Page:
Initially, a pattern of a surgical operating parameter during an occlusion or other surgical event is detected over a period of time. The operating parameter can be a vacuum pressure and/or an irrigation pressure. Both pressures can also be detected; however, reference is primarily made to a single operating parameter for purposes of explanation, not limitation. The values and/or the rate of change of the operating parameter can be determined or calculated. Based on this calculation, a stage of an occlusion is determined. The amount of power that is delivered to a cutting tip of the hand piece 9 can be adjusted, as necessary, based on the stage of occlusion.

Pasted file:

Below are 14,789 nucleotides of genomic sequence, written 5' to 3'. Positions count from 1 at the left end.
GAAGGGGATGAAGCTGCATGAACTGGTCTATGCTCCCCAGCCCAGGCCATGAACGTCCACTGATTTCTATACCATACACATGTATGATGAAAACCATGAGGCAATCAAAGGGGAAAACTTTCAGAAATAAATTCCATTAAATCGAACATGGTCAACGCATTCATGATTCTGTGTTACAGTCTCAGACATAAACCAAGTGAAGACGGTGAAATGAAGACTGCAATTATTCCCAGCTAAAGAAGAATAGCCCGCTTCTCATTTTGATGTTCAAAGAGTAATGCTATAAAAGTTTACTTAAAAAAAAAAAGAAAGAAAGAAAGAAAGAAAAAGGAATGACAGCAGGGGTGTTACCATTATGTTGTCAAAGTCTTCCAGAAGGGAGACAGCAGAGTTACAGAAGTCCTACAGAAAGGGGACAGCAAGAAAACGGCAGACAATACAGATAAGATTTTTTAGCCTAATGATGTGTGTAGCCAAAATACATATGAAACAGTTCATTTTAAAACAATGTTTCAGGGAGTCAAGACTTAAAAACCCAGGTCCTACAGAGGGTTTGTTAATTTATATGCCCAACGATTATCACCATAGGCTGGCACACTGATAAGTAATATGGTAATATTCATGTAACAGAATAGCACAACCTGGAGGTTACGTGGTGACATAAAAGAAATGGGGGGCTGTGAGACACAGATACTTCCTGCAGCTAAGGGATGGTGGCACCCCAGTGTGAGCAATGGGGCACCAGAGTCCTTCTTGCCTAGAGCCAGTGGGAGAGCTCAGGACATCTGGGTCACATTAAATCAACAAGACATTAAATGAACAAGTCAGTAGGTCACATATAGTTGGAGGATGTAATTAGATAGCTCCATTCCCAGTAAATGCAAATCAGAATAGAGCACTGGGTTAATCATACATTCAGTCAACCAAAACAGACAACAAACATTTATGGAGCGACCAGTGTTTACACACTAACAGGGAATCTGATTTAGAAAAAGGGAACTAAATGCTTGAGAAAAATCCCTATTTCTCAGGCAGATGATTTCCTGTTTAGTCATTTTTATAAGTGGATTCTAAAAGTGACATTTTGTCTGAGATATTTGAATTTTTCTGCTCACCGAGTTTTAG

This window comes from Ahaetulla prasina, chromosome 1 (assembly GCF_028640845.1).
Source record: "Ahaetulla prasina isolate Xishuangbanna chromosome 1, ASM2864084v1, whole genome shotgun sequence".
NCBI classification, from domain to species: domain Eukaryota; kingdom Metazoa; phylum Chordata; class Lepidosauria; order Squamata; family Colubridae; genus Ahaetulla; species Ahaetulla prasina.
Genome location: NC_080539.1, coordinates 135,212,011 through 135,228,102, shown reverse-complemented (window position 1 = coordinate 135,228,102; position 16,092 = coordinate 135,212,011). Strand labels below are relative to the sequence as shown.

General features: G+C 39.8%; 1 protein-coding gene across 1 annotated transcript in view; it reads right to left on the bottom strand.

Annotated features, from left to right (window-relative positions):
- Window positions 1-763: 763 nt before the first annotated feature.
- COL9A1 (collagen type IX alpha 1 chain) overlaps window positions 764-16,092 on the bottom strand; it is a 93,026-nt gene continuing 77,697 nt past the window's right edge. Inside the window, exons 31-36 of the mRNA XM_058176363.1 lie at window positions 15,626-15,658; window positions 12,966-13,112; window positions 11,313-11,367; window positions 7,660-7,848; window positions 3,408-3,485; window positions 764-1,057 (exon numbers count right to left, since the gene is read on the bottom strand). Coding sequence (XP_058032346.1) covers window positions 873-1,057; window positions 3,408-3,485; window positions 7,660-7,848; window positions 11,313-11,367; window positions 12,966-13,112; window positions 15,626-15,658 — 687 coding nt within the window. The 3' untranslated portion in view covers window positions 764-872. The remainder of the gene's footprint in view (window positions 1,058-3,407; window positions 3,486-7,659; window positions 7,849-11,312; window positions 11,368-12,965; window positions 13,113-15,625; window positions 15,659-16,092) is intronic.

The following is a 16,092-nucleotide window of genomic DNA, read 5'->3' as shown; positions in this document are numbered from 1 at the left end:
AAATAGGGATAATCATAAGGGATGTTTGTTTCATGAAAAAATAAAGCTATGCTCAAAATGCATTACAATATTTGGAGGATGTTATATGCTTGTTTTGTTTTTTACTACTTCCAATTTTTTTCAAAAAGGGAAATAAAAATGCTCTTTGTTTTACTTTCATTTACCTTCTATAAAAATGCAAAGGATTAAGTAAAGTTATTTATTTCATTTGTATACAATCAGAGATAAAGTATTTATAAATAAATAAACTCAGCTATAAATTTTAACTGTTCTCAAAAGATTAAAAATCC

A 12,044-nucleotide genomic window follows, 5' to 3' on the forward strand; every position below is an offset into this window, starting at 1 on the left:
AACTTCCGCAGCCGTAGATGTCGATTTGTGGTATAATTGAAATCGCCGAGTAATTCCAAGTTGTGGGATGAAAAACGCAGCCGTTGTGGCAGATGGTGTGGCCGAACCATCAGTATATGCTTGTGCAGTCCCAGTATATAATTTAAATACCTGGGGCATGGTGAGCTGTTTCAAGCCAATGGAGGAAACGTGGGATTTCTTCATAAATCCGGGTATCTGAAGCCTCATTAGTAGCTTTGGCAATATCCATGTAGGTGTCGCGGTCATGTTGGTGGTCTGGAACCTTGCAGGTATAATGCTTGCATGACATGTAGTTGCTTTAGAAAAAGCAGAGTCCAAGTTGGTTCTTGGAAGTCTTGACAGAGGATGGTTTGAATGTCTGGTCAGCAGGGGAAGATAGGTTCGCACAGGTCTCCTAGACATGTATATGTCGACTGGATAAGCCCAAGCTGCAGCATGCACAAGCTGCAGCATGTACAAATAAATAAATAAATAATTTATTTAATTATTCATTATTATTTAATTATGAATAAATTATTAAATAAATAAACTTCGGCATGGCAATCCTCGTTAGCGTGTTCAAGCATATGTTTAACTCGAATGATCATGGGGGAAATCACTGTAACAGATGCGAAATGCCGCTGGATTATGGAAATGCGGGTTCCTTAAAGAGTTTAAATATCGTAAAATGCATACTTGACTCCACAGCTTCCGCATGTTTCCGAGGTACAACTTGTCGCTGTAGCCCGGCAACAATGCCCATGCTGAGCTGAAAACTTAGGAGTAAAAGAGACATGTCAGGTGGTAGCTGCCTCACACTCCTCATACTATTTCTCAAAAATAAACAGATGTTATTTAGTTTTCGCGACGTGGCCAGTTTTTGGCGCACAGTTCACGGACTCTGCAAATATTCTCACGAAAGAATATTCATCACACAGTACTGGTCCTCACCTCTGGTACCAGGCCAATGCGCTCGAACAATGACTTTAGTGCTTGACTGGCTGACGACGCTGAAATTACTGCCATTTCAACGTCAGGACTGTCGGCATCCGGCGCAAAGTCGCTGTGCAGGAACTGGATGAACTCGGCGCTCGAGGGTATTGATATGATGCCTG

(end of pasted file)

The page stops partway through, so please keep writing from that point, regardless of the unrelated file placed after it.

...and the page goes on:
More specifically, it has been determined that aspiration vacuum and irrigation pressure levels follow a detectable pattern before, during and after an occlusion. This pattern can be used to identify a stage of an occlusion and adjust the power delivered to the hand piece 9 accordingly.

The cutting portion of the phacoemulsification tip is preferably made from stainless steel or titanium, but other materials may also be used and preferably it is electropolished to remove any burrs.

When torsional motion is applied via ultrasound power to the conventional surgical systems that impart a twisting motion at 32 kHz resonant frequency, occasionally some chatter may be observed for dense lenses. By modifying such conventional systems in accordance with the invention so as to elevate the resonant frequency to as much as 40 kHz or more, such chatter is eliminated. The modifications involve dimensional changes.